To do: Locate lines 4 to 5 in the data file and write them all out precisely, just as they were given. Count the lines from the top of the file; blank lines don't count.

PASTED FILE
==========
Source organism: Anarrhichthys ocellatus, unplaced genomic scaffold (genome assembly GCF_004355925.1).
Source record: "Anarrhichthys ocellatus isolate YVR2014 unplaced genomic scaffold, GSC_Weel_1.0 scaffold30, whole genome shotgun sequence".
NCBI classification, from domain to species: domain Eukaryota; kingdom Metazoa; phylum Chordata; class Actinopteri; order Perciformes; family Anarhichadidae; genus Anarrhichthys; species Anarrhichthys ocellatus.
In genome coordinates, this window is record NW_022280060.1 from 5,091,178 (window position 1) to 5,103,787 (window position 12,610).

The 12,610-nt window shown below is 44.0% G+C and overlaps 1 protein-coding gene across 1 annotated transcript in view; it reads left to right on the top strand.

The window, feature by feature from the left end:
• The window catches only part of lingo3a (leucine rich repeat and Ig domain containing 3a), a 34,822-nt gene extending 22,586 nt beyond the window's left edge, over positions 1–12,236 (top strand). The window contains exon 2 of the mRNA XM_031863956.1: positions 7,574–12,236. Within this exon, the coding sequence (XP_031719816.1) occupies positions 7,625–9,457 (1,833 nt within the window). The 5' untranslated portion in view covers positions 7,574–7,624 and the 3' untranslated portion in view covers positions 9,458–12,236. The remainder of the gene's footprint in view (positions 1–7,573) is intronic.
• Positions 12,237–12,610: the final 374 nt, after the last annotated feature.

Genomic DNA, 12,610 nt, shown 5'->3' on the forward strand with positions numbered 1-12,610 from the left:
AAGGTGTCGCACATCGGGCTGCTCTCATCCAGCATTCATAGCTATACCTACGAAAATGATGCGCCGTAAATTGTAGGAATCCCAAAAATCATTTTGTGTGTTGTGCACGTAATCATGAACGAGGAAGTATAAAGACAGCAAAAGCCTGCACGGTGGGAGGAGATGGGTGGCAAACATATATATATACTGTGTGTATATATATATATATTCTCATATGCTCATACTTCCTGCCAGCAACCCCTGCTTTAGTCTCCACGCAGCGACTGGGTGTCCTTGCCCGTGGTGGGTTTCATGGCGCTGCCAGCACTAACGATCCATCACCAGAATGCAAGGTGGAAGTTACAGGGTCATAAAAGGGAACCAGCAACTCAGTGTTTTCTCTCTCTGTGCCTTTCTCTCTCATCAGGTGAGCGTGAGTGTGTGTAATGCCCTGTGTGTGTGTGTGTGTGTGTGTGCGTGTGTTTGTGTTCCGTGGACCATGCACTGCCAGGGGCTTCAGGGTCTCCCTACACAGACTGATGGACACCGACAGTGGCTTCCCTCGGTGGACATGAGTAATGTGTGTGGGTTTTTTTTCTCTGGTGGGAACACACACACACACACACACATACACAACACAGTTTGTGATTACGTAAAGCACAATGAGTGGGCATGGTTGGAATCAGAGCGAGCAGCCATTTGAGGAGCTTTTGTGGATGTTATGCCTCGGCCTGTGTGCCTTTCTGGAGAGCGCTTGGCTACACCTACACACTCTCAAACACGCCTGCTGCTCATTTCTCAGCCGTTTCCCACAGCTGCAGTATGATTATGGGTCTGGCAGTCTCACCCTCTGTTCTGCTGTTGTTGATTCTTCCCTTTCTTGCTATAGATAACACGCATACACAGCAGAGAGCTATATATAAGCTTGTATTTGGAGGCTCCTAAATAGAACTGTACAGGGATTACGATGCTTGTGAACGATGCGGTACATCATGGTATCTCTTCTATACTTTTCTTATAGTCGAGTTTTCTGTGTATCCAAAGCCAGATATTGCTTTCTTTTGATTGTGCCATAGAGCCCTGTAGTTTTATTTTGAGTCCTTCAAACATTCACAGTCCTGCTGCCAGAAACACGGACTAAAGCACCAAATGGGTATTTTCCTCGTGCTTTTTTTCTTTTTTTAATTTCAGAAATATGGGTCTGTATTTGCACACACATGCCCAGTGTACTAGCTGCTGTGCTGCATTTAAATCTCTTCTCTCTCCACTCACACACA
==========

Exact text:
In genome coordinates, this window is record NW_022280060.1 from 5,091,178 (window position 1) to 5,103,787 (window position 12,610).

The 12,610-nt window shown below is 44.0% G+C and overlaps 1 protein-coding gene across 1 annotated transcript in view; it reads left to right on the top strand.